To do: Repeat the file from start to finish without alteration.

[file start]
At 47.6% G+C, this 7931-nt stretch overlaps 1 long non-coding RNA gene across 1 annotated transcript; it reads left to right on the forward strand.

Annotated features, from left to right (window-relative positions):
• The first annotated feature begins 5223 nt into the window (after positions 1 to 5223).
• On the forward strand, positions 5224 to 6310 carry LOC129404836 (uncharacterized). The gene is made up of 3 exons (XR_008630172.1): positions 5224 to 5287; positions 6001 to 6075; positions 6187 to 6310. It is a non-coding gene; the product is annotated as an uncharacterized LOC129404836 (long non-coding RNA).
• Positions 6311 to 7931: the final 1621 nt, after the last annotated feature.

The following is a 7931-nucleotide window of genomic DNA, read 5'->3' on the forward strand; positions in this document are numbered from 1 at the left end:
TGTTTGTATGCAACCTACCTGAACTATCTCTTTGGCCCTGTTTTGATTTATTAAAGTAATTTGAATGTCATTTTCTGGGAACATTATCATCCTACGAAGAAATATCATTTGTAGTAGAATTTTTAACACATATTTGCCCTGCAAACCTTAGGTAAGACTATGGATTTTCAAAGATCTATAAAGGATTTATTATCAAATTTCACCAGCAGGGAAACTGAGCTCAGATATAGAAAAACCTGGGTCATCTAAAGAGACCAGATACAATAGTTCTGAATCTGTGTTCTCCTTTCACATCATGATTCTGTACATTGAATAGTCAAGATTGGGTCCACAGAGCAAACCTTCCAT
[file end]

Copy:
At 47.6% G+C, this 7931-nt stretch overlaps 1 long non-coding RNA gene across 1 annotated transcript; it reads left to right on the forward strand.

Annotated features, from left to right (window-relative positions):
• The first annotated feature begins 5223 nt into the window (after positions 1 to 5223).
• On the forward strand, positions 5224 to 6310 carry LOC129404836 (uncharacterized). The gene is made up of 3 exons (XR_008630172.1): positions 5224 to 5287; positions 6001 to 6075; positions 6187 to 6310. It is a non-coding gene; the product is annotated as an uncharacterized LOC129404836 (long non-coding RNA).
• Positions 6311 to 7931: the final 1621 nt, after the last annotated feature.

The following is a 7931-nucleotide window of genomic DNA, read 5'->3' on the forward strand; positions in this document are numbered from 1 at the left end:
TGTTTGTATGCAACCTACCTGAACTATCTCTTTGGCCCTGTTTTGATTTATTAAAGTAATTTGAATGTCATTTTCTGGGAACATTATCATCCTACGAAGAAATATCATTTGTAGTAGAATTTTTAACACATATTTGCCCTGCAAACCTTAGGTAAGACTATGGATTTTCAAAGATCTATAAAGGATTTATTATCAAATTTCACCAGCAGGGAAACTGAGCTCAGATATAGAAAAACCTGGGTCATCTAAAGAGACCAGATACAATAGTTCTGAATCTGTGTTCTCCTTTCACATCATGATTCTGTACATTGAATAGTCAAGATTGGGTCCACAGAGCAAACCTTCCAT